This is the view to which I and I presume most of us here subscribe. Although the University is not, and should not be, solely a job training institution, University education should enhance the employability of graduates and should aim at upgrading the human resources of society.
This view is in line with The Sorbonne Declaration of May 1998, which called for the harmonisation of the architecture of higher education qualification systems in Europe whereby areas of convergence were identified so as to establish a "European Model" in higher education most suited to the needs of the host society. It was also particularly concerned with the employability of graduates and the relevance of their skills to the world of work.
Further to The Sorbonne Declaration, The Bologna Declaration of June 1999, was a solemn undertaking by twenty-nine Ministers to establish a "European space" in higher education thereby enhancing a "Europe of Knowledge" in which the role played by a university sensitive to the needs of an ever changing society and market forces is central.
Is the University of Malta doing a good job?
There is an ongoing debate as to whether or not the University of Malta is meeting the needs of our society. Aware of this, the University organised the Graduate Potential Seminar in collaboration with the Federation of Industry, the Chamber of Commerce and the Employment & Training Corporation in April last year. The aim of the seminar was to forge stronger links between the University and the world of work in general so as to develop a mutually beneficial dialogue with potential employers whether in business, industry, the public sector or other institutions. Whilst acquainting them with the knowledge and skills acquired by students at university, the seminar sought to assess the needs of the various facets of the labour market. And in the same spirit, each year, Engineering and Information Technology students mount exhibitions of their final year projects. This provides an opportunity for the general public and in particular, those working in the field, to view the projects and become acquainted with the expertise acquired by tomorrow s engineers and IT experts during their years at University.
The non-homogeneity of the labour market
It should be kept in mind that the labour market is not homogeneous. For example demand and supply in the graduate market has its own special features. This market segment itself has various sub-divisions. A case in point relates to the saturated market for certain graduate teachers and a very tight market for graduate accountants. The problem is of course not due to lack of demand for graduates per se, but to demand and supply mismatches (market frictions). Some would argue that the University should try to eliminate these mismatches by restricting education facilities in those areas where graduate supply is excessive and expanding those areas where graduate supply is short.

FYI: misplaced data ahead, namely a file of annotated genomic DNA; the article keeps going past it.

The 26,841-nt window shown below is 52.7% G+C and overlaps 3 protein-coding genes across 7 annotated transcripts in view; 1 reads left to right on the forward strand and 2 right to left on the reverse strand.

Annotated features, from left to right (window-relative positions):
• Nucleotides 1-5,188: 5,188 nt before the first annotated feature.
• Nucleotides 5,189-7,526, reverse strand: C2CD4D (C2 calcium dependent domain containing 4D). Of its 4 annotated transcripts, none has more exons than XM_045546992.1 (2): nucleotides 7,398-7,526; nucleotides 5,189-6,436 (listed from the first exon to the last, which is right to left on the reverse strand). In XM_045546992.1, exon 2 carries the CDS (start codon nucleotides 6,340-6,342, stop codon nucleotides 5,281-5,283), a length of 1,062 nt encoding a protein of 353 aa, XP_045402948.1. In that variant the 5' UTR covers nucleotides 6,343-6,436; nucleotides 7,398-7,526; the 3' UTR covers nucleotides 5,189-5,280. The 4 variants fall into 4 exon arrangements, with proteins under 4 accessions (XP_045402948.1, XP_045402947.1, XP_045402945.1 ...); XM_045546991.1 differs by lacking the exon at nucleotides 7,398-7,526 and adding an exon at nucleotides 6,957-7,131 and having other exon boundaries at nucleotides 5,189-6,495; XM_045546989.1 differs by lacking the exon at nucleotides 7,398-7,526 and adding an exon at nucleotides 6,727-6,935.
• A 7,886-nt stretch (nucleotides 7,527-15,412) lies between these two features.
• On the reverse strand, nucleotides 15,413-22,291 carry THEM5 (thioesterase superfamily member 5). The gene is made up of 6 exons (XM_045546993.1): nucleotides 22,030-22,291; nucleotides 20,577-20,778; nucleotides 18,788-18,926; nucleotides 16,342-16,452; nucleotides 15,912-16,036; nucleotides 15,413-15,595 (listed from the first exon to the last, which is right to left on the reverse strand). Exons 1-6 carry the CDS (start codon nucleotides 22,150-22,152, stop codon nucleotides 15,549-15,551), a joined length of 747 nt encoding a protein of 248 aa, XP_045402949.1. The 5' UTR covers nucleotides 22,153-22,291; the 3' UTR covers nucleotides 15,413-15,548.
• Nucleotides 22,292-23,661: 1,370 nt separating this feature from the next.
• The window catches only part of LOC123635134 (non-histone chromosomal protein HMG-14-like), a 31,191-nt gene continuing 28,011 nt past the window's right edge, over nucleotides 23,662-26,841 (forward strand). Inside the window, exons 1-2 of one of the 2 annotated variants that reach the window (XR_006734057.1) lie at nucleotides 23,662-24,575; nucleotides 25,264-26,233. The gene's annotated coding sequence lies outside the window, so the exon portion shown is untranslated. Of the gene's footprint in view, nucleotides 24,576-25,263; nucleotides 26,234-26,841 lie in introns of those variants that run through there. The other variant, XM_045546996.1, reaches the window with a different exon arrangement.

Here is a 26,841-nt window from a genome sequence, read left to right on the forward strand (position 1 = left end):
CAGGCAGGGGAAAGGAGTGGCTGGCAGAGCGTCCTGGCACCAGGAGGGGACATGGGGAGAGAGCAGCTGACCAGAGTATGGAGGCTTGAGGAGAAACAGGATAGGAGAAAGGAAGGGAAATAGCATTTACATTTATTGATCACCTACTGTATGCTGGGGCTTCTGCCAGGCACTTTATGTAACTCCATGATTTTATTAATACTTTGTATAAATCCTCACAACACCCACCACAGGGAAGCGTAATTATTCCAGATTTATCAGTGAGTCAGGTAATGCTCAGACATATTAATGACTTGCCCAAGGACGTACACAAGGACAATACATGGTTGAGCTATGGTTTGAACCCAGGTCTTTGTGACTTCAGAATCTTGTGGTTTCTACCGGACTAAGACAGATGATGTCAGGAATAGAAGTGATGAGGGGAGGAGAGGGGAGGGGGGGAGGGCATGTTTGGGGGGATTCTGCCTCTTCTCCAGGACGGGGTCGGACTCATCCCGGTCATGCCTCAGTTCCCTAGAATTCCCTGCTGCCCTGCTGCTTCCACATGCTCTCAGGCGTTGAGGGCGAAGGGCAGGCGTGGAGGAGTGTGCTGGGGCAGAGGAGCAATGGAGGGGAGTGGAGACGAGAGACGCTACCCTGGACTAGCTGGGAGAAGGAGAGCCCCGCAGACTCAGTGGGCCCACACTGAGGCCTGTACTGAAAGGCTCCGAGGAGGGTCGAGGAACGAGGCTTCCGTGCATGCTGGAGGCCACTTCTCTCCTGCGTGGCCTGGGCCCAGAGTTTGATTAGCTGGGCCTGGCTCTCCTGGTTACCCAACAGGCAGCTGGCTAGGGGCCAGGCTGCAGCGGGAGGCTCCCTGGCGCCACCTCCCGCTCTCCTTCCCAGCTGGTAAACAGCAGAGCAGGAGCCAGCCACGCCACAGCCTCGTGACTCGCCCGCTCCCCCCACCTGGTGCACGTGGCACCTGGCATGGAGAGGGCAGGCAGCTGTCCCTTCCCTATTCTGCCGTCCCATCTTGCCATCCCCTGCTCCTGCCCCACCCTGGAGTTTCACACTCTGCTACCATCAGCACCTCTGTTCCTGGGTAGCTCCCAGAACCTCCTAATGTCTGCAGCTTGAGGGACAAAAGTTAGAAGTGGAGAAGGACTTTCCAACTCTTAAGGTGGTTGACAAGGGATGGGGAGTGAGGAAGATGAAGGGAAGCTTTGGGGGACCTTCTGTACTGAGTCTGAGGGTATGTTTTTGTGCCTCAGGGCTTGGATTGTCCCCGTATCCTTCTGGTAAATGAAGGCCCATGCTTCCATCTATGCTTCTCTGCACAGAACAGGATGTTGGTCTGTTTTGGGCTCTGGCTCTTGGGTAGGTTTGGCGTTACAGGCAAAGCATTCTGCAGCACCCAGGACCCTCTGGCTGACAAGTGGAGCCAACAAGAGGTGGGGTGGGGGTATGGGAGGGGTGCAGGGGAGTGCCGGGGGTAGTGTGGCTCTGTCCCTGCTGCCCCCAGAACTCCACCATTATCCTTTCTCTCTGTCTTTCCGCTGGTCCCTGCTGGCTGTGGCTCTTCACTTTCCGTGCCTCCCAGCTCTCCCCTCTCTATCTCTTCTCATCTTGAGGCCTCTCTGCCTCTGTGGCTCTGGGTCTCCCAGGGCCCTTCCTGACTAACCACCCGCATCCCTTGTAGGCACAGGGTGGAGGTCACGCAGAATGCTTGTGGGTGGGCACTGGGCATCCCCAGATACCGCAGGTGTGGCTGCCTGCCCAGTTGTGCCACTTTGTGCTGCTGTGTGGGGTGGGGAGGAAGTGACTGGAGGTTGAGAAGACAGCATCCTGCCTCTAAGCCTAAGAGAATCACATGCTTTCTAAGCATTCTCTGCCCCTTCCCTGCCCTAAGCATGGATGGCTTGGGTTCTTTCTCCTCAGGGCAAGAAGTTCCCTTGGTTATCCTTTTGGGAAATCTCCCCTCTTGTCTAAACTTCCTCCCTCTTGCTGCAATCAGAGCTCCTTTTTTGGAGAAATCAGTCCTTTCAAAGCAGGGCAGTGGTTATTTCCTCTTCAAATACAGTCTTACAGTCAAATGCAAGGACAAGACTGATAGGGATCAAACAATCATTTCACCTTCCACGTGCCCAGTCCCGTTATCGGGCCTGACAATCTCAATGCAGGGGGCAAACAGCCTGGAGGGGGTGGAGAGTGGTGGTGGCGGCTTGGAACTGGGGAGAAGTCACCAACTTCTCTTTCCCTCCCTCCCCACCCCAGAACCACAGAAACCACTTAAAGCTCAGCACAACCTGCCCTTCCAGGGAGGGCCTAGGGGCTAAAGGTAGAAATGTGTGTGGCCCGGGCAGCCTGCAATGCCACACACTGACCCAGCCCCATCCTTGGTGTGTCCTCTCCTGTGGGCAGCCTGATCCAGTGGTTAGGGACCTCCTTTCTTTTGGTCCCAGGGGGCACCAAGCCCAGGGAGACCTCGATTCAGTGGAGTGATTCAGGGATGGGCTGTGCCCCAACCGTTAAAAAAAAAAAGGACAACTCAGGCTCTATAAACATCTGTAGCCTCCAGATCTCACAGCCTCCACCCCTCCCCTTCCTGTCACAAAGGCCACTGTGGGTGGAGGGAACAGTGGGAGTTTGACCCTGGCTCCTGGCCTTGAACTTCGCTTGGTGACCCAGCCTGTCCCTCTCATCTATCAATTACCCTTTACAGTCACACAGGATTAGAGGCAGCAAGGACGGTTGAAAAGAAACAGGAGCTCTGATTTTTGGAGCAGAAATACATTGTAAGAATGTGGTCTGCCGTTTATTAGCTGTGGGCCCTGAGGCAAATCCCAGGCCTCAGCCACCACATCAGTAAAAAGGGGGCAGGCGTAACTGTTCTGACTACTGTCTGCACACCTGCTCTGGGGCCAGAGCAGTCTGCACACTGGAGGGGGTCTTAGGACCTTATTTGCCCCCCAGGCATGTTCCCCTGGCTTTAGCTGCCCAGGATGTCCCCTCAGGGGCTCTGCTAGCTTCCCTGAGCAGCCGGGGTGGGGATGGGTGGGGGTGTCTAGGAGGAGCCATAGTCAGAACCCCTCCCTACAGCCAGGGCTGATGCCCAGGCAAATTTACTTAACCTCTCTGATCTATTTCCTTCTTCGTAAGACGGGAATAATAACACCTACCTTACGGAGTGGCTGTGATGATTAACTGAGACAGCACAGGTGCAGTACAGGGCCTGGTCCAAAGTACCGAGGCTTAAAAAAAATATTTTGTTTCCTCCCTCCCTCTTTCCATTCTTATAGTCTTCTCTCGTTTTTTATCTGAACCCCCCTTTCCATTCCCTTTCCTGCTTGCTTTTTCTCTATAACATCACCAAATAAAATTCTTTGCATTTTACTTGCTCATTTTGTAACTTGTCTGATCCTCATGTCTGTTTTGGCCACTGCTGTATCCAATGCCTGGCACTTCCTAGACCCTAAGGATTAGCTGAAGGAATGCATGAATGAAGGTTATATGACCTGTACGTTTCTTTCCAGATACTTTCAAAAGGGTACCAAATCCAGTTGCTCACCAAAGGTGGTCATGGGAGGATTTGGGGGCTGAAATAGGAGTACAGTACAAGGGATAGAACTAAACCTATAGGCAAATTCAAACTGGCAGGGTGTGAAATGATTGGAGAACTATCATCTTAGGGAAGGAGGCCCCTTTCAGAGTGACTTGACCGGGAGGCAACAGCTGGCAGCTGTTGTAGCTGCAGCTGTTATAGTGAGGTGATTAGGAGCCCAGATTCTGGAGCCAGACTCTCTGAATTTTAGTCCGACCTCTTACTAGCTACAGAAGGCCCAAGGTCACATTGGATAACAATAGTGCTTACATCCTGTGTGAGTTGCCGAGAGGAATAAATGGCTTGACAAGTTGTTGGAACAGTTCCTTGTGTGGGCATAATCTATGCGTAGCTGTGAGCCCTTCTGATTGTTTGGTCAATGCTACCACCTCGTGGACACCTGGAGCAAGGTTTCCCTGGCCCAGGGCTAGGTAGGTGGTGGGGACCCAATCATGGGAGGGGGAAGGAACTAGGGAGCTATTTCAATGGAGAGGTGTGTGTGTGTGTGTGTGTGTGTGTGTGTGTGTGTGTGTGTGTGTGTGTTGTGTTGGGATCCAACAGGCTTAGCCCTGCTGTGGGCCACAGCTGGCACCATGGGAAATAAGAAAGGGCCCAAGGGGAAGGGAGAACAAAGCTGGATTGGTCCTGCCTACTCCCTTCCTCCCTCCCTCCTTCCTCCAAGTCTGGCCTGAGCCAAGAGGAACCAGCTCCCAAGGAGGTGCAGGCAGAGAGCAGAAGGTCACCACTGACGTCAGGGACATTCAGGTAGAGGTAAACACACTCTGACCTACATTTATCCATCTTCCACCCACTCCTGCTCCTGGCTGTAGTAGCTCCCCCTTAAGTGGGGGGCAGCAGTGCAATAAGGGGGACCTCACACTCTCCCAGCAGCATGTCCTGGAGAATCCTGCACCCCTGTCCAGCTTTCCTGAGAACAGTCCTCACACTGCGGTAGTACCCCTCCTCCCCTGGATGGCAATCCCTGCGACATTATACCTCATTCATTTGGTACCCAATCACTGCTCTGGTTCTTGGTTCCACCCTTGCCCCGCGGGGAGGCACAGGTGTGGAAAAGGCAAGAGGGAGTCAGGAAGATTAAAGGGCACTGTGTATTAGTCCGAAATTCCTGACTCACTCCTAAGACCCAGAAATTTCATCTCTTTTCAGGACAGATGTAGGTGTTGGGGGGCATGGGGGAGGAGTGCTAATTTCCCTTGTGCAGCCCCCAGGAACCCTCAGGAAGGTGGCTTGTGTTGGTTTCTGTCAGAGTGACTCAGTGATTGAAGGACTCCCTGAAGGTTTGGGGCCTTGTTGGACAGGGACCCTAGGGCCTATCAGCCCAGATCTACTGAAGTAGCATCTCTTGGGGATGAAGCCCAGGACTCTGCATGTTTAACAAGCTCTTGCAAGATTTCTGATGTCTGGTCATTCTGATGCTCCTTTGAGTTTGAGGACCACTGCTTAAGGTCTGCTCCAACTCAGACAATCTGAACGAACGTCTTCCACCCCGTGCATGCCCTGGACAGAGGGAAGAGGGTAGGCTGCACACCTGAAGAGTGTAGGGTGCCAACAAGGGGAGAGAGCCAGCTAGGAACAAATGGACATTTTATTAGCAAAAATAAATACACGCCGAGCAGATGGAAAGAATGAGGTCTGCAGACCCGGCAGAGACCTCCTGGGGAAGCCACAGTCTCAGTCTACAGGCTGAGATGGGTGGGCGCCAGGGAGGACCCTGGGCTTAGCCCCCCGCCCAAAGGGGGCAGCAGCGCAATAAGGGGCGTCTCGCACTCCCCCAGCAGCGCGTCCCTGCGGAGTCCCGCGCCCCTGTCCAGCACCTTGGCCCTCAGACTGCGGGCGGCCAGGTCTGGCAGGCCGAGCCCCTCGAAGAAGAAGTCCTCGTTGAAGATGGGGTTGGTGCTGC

I do not have the time here to elaborate on the difficulties of implementing such a policy. Suffice it to say, that it has two major shortcomings. First, with a rapidly changing economic structure, it is not easy to predict the future and to produce exact numbers to meet demand for graduates and secondly, the University does not generally restrict courses for which there is adequate demand. It should be noted that there is a self-adjusting mechanism in this regard, since demand for courses, which lead to unemployability generally attract fewer students. Admittedly, there are time lags involved in this mechanism and some mismatches are to be expected. Fortunately, it appears that graduate unemployment is currently not a major problem, in fact, as already indicated, there is a shortage of graduates in some areas.
I do not wish to convey the idea that I am complacent about demand and supply mismatches in the graduate market. The main thrust of my argument is that the University should never be seen as merely a job training institution, since a rigid regime of training for particular jobs would usher in more market frictions. Our main task is to improve the employability of graduates through timely response to new social and economic directions. A case in point is the introduction of an e-business area of specialisation in our MBA courses to meet current and future demand for graduates in this area.
One suggestion that has been put forward to enhance the employability of graduates is to establish a Careers Office at the University - a possibility that is being seriously considered. The office could work closely with the ETC and its board could have representatives of the FOI, MCC and MEA. Its brief would be to look for job vacancies and inform industry about prospective graduate supply. The most important advantage of such a structure, would be to improve the availability of information and enhance mobility in the graduate market.
We are all aware that the Maltese economy is changing rapidly and we should try to adjust accordingly. We are witnessing the decline of "bureaucratic" careers. Traditional "bureaucratic" careers based on a long-term commitment to an organisation which, in turn, would provide an incremental career progression, are being phased out. What is happening is the development of a labour market portfolio of skills and jobs involving regular job-changing or self-employment. These changes make it imperative that the University produces graduates who are flexible, adaptable and self-reliant and we are prepared to collaborate with all social partners so that the country optimises its store of human resources potential.